Sono Seaport is a great Norwalk landmark restaurant that you should be sure to visit. We’ll probably see you there!

Easy buttermilk pancakes

Easy buttermilk pancakes

Making buttermilk pancakes is so easy and so quick that I never saw any reason to use pancake mixes.  The recipe came down from my grandmother, written down by my Aunt Elsie, who pointed out that you can remember it as 2-2-2-1-1-1/2.

Here are all the ingredients:

  • 2 cups flour
  • 2 eggs
  • 2 tsp baking powder
  • 1 Tb sugar
  • ¾ tsp baking soda
  • ½ tsp salt
  • Buttermilk (usually 2-3 cups)
  • 1 Tb butter for the griddle

Note that I reduced the baking soda to ¾ teaspoon, to bring out the buttermilk flavor better. If you don’t think this is an easy recipe, watch this video, where I make the batter and make pancakes in less than 8 minutes.  You can too.

You mix the above ingredients to make a “thickish batter,” according to my aunt, and while the amount of buttermilk is up to you, I find that you get taller pancakes from a thicker batter. If you like thinner pancakes that cook a little faster, just add a little more buttermilk. Melt the butter on the griddle at 375 F, and cook the pancakes on the first side until you see a few bubbles. Turn them once and cook another minute or so.

This recipe came from my grandmother, the former Edna Perry, who married John Marshall Neely, M.D. in 1901, when she was 19. She probably brought the recipe with her, making it well over 100 years old. While it isn’t wildly unique, it works perfectly every time.

Sticky Buns: easier and stickier than ever

Sticky Buns: easier and stickier than ever

Sticky buns are a spectacular way to start any morning, and it really isn’t hard to make them if you start with 90  minutes or so free the night before. The result is hot, delicious  baked buns  in the morning that everyone will love. We usually start making the dough about 9 pm, and put the rolls together around 10:15 pm.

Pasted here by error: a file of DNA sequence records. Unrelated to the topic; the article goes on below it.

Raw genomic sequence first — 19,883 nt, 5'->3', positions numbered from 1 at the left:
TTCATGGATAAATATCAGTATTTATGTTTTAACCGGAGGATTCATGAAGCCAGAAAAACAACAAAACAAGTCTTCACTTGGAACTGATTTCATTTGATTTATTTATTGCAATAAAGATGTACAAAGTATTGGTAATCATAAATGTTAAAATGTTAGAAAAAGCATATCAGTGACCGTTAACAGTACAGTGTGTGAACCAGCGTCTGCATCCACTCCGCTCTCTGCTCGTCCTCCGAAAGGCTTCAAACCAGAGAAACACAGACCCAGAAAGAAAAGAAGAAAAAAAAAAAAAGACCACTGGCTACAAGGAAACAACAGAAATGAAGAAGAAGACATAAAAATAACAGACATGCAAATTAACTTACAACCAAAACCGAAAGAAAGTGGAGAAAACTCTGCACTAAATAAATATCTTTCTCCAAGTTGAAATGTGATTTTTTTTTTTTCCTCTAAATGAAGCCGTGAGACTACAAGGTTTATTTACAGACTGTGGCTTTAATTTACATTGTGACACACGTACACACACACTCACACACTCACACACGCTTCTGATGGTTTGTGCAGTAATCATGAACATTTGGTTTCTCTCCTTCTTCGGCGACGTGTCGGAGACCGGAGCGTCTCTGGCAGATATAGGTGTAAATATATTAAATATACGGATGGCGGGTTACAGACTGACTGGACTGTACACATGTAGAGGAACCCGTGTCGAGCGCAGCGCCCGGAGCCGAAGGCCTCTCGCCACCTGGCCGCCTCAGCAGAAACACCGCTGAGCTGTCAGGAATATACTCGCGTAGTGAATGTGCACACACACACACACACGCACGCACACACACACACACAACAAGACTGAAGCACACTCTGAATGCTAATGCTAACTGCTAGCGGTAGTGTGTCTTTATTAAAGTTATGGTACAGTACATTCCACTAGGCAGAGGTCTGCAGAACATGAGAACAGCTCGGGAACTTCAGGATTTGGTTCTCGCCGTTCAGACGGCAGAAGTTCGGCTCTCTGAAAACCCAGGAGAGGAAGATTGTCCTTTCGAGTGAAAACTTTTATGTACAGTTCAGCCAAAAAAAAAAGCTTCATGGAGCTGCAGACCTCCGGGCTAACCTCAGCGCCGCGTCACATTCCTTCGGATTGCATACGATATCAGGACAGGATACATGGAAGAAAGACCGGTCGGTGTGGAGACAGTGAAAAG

There are three parts to sticky buns: the glaze, the filling and the dough. Some recipes suggest a brioche dough, which is delicious, but quite a bit more work. Our dough is a simple yeast dinner roll dough that you let rise for an hour and then form into buns that rise over night. The overall buns are so rich that the kind of dough doesn’t actually matter much.

To make the dough

  • 1/2 cup warm water
  • 1/2 tsp sugar
  • 1 package regular yeast (avoid the rapid rise variety)
  • 1/2 cup milk
  • 1/3 cup shortening
  • 1/4 cup sugar
  • 1 egg
  • 3 cups flour (about)
  1. Add the 1/2 tsp sugar to the water and stir in the yeast. Allow the solution to stand until the yeast begins to bubble and foam a bit (maybe 4-5 minutes)
  2. Meanwhile, mix the milk, shortening and sugar, and heat in a microwave for one minute.(The shortening does not have to melt.)
  3. Add 1 cup of the flour to the work bowl of a food processor and pour in the warmed milk. Process until blended.
  4. Add the egg and mix in.
  5. Add the yeast mixture and mix in.
  6. Add flour until you have a soft dough.
  7. Allow the dough to rise until doubled in bulk, about an hour.

While the dough is rising, make the glaze and the filling.

To make the glaze

  • 1 cup brown sugar
  • 1 stick (8 oz) unsalted butter, cut up
  • 1/4 cup honey
  • 1 1/2 cups pecans

In a heavy-bottomed saucepan, bring the brown sugar, butter and honey to a boil over medium heat, stirring to dissolve the sugar.

Pour the glaze into two buttered square 9” pans, or one oblong pan, and sprinkle the pecans over top.

To make the filling

filling i n bowl

  • 4 Tb butter
  • 1/2 cup brown sugar
  • 1/2 tsp cinnamon
  • 1/2 cup chopped pecans
  • Melt the butter  for 30-40 sec in a microwave, and mix in the sugar and pecans

Assembling the buns

  1. When the dough has risen, punch it down in a floured board, and divide in half.
  2. Roll out each half to a 6 x 18” rectangle and sprinkle with half the filling.
  3. Roll up the dough lengthwise into a roll and cut each roll into 9 slices
  4. Place the slices in the two pans, cover with aluminum foil, and  let rise over night in a  cool place, such as a basement.